But there’s another source of heat that should be acknowledged.

Whenever you collect water vapor out of the air (be it with condensation like a refrigerant dehumidifier – or with a desiccant dehumidifier), you have CAPTURED a water molecule that possesses a lot of energy! That energy is what KEPT it in a vapor phase! So – now that you have captured it… where does all that energy go? Well, in the case of the LGR dehumidifier, when the water molecule was condensed back into a liquid water droplet (a lower state of energy), the water molecule had to surrender its excess energy to SOMEWHERE. (You can’t destroy energy – you can only transfer it). The extra energy is given to the temperature of the airstream and is part of the reason why the air “feels” warmer on the outlet.

What I have just described for you is “latent heat” transferring energy to the “sensible heat” portion of the air enthalpy during a phase change.

To test this out for yourself… compare the differences in the inlet versus outlet temperatures of the dehumidifier when it is in a very humid environment versus a dry environment. The more water it condenses out of the air, the warmer the airstream exhaust shall be.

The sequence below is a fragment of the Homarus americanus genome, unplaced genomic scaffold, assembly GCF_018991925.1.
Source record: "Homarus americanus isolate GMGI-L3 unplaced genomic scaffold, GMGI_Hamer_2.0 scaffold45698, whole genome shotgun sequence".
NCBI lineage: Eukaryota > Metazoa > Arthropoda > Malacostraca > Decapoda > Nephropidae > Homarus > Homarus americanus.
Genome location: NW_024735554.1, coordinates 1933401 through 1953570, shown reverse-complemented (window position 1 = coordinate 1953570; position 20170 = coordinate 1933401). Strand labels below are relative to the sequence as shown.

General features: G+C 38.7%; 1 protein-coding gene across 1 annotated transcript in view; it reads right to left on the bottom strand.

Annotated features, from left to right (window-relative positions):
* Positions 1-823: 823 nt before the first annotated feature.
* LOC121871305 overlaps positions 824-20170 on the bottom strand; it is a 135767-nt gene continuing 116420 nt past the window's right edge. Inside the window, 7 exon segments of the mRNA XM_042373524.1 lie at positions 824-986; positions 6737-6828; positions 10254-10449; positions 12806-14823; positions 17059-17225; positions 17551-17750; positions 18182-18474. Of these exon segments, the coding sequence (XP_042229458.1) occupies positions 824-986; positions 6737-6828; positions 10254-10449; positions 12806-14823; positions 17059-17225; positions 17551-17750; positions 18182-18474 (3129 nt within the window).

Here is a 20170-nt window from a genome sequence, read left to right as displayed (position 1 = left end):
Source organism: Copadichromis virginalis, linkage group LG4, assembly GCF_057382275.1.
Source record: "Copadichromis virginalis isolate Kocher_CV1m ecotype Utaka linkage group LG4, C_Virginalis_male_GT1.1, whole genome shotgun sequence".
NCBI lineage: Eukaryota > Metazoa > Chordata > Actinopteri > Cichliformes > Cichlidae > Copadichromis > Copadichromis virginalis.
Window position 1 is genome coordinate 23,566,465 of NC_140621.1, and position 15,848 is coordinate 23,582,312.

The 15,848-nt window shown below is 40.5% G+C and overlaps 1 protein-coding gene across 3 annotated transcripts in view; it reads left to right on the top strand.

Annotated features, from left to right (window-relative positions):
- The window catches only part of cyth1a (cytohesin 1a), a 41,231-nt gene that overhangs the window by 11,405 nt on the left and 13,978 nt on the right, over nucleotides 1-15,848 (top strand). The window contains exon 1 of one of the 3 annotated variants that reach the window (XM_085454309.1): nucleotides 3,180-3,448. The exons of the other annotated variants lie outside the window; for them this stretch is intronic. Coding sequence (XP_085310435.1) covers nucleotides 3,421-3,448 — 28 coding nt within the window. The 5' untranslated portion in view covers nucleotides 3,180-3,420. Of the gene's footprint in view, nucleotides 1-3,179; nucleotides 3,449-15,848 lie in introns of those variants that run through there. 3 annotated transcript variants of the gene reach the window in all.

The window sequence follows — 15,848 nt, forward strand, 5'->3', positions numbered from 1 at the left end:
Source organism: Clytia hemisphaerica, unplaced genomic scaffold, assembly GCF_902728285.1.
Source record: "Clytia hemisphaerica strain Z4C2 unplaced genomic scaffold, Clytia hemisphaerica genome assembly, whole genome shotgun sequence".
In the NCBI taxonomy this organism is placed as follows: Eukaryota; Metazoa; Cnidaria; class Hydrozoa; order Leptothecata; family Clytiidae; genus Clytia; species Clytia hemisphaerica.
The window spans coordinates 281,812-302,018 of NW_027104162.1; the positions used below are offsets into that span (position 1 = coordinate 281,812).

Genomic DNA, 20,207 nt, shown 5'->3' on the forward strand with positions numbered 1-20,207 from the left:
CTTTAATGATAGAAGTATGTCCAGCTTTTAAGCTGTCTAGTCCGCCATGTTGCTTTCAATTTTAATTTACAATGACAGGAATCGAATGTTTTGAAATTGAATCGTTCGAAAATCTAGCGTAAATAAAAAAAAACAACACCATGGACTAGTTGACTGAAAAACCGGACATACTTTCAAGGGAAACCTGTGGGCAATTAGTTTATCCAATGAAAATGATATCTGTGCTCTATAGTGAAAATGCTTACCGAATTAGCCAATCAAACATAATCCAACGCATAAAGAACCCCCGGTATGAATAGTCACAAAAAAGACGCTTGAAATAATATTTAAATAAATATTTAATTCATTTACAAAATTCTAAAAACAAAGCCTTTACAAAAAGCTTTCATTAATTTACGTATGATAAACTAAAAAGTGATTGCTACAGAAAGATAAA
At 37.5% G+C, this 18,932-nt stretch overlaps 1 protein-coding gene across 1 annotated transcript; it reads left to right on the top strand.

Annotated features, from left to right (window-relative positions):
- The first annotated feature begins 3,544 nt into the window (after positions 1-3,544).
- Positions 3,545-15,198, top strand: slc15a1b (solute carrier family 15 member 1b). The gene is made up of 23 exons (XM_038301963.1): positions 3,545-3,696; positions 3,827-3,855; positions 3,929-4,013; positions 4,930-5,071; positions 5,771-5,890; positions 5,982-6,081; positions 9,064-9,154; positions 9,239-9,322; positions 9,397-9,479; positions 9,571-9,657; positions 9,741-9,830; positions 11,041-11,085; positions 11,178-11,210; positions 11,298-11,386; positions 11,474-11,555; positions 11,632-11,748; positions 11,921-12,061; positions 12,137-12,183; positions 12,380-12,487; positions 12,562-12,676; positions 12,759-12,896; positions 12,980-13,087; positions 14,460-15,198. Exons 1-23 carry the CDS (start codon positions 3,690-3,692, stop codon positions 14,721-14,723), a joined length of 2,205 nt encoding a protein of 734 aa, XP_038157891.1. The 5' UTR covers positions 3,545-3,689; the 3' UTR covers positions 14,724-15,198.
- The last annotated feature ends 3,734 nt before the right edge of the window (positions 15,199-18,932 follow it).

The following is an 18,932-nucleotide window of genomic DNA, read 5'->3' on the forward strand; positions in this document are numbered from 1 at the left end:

Sorry for the plug here…. but, if you would really like to learn more of the SCIENCE behind restorative drying (including dehumidifier and other restorative drying tools), I would recommend this book: Leadership in Restorative Drying http://restorationleadership.com/LRD%20book.php It has a LONG pedigree of required reading among several restoration certification groups.

Hope that helps.

Ken Larsen, CR, WLS, CSDS

Great comment Ken! Mike, sorry for not reading your question carefully to see you were asking about the raise in temperature when latent heat becomes sensible heat.

Just chiming in some more…